Negotiations were not easy; they lasted over a year with ups and downs, but a deal was closed in the end. Scitex Corp. Ltd. (Nasdaq:SCIX; TASE:SCIX) subsidiary Scitex Vision Ltd. will be sold to US printer and photocopier giant Hewlett-Packard Corp. (NYSE:HPQ) for $230 million in cash.
“Personally, besides being very tired, we’re also very pleased,” said Scitex Vision president and CEO Dov Ofer on Friday. “I think we’ve made a great deal for our employees, shareholders and customers. This is a cash transaction with a reputable company, with substantial know-how and capabilities in digital printers, and with a positive history of investment, and staying in Israel. It was already clear to us a year ago that the market was consolidating, and we had to figure out how we’d fit in. Our number one candidate was Hewlett-Packard.”
The acquisition of Scitex Vision supplements Hewlett-Packard’s range of wide format printing solutions and digital printers. Hewlett-Packard has bought Scitex Vision’s printer head and ink technologies, which will give it a broad competitive edge. Additional synergy is likely in ink technologies, peripheral services, and support of distribution channels and the chain of supply.
$1 billion in three years
This is Hewlett-Packard’s third investment and second acquisition in Israel. Its biggest acquisition was Indigo in 2002 for $720 million. Two years later, Hewlett-Packard invested $100 million to build HP-Indigo’s ink plant in Kiryat Gat, and it is now paying $230 million in cash for Scitex Vision. In the past three years, Hewlett-Packard has invested over $1 billion in Israel. The present investment strengthens Hewlett-Packard’s position as one of the largest foreign investors in Israel.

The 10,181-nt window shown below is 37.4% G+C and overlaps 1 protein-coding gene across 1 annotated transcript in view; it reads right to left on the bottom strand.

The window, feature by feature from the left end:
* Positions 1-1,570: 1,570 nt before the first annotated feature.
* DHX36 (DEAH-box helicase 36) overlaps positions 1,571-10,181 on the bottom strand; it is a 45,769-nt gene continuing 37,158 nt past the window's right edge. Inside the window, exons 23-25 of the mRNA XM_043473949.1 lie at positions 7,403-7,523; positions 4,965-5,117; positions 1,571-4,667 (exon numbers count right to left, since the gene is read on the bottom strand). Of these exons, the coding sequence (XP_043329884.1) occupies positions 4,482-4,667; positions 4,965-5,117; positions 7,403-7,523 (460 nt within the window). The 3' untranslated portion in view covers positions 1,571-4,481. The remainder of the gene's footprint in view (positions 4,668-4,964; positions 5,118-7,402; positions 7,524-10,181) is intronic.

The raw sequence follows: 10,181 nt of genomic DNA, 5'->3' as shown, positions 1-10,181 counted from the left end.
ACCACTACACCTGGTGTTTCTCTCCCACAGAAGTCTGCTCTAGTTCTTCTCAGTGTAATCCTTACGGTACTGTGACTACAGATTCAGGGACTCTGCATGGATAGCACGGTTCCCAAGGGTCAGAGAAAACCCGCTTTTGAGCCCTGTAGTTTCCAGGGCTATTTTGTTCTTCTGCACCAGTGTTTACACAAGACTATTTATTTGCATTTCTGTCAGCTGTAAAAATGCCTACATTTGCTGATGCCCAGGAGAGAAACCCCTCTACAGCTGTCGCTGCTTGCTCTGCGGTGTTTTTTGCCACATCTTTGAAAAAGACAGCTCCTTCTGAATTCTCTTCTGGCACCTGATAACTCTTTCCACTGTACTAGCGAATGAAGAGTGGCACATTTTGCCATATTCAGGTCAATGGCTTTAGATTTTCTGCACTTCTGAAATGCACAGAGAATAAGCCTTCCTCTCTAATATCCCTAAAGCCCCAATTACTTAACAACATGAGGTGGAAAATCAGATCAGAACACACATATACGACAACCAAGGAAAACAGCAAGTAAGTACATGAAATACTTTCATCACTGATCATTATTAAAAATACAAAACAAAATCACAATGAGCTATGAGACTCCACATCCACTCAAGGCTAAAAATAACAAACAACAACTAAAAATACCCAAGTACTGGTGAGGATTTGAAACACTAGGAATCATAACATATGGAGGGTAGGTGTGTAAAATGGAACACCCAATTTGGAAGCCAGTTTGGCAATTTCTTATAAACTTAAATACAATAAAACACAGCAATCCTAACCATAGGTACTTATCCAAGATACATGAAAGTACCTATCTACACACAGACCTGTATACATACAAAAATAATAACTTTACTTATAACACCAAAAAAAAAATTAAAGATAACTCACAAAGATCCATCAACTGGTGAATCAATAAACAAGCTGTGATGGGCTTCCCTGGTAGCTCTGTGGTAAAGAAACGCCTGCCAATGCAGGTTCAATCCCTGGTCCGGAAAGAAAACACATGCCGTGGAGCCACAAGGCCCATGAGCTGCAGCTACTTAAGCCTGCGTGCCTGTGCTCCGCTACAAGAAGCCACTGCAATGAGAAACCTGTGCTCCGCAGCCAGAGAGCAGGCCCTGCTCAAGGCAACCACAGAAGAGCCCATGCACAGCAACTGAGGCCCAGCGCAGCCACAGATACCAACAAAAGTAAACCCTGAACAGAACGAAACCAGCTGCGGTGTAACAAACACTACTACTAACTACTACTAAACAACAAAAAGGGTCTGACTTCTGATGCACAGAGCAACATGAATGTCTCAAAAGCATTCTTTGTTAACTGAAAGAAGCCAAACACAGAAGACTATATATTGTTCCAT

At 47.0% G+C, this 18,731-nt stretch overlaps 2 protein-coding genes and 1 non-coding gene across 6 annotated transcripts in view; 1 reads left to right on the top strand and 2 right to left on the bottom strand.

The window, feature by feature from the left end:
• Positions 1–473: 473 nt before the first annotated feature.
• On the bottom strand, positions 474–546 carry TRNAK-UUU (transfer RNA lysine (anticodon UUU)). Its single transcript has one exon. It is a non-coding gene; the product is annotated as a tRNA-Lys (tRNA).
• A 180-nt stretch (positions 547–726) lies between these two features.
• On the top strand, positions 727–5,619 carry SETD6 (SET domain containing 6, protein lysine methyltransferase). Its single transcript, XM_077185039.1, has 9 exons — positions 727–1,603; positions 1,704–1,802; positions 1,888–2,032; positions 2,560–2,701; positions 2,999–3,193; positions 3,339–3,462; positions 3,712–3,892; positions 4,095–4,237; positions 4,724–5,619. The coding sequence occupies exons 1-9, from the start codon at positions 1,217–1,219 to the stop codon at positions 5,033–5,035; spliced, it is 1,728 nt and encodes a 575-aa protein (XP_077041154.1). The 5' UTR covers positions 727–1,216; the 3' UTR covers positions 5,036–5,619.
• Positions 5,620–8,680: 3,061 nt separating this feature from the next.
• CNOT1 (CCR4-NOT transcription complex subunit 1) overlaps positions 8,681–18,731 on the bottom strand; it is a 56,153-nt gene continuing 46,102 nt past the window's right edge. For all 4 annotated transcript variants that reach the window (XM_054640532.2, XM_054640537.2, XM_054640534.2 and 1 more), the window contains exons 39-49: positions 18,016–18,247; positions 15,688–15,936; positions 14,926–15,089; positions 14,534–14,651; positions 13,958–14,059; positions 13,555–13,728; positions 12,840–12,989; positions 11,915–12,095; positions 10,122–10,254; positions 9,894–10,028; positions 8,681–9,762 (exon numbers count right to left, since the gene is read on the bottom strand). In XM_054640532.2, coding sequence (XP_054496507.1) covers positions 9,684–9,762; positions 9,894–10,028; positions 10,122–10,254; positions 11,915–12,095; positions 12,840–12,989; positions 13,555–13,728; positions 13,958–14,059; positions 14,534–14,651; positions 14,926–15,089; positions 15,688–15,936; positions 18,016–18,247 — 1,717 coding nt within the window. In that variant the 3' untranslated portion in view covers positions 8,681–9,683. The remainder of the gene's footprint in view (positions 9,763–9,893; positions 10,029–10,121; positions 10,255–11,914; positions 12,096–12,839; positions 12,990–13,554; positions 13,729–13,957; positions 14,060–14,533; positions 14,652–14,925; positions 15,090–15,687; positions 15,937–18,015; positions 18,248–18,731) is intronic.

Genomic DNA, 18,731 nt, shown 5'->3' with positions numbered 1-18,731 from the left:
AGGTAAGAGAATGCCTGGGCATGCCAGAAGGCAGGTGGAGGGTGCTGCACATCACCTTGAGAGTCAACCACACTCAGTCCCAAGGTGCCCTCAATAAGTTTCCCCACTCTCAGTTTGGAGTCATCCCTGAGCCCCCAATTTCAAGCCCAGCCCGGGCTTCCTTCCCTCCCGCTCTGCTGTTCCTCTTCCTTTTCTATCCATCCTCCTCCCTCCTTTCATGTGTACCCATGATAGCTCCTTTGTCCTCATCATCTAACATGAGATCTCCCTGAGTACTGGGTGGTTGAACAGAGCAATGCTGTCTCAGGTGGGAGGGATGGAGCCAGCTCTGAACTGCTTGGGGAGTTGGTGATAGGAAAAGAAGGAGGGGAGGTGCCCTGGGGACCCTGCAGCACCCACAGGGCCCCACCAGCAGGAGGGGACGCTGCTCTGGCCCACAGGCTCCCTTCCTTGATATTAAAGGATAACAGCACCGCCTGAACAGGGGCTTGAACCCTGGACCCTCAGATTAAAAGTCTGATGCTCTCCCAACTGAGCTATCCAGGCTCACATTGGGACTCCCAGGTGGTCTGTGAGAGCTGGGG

Scitex currently owns 77.1% of Scitex Vision (70.6% fully diluted), Clal Industries and Investments Ltd. (TASE:CII) and Discount Investment Corporation Ltd. (TASE:DISI) each own 7.2% (6.6% fully diluted), and company employees own most of the rest. Under the terms of the agreement, HP will pay approximately $230 million in cash to Scitex Vision, of which $24 million will be retained in escrow for 24 months to cover possible indemnification claims and an additional $24.5 million will be utilized to repay Scitex Vision's retained liabilities, mainly to Israeli banks. In other words, the acquisition includes Scitex Vision’s liabilities.
Scitex is expected to report a capital gain of $75-95 million on the deal. It will receive $100-110 million in cash (excluding its share of the funds in escrow), after the payment by Scitex Vision of retained liabilities to third parties, certain taxes, transaction-related and liquidation payments, and other fees and expenses, which will be added to Scitex’s $141 million in cash reserves. Discount Investment believes that it will make a capital gain of NIS 120-150 million, and Clal Industries will make a capital gain of NIS 122-153 million.
IDB Holding Corp. Ltd. (TASE:IDBH) vice chairman Avi Fischer said, “When the control over the IDB group was changed two years ago, a commitment was made to take all steps needed in order to create shareholder value. Accordingly, we are very excited with this value-creating transaction which, together with the sale of the business of Scitex Digital Printing to Eastman Kodak Company at the beginning of last year and other smaller transactions, have created value of over $300 million for Scitex's shareholders. We thank the Scitex team and wish success to Hewlett-Packard and the Scitex Vision employees who will shortly join this major corporation."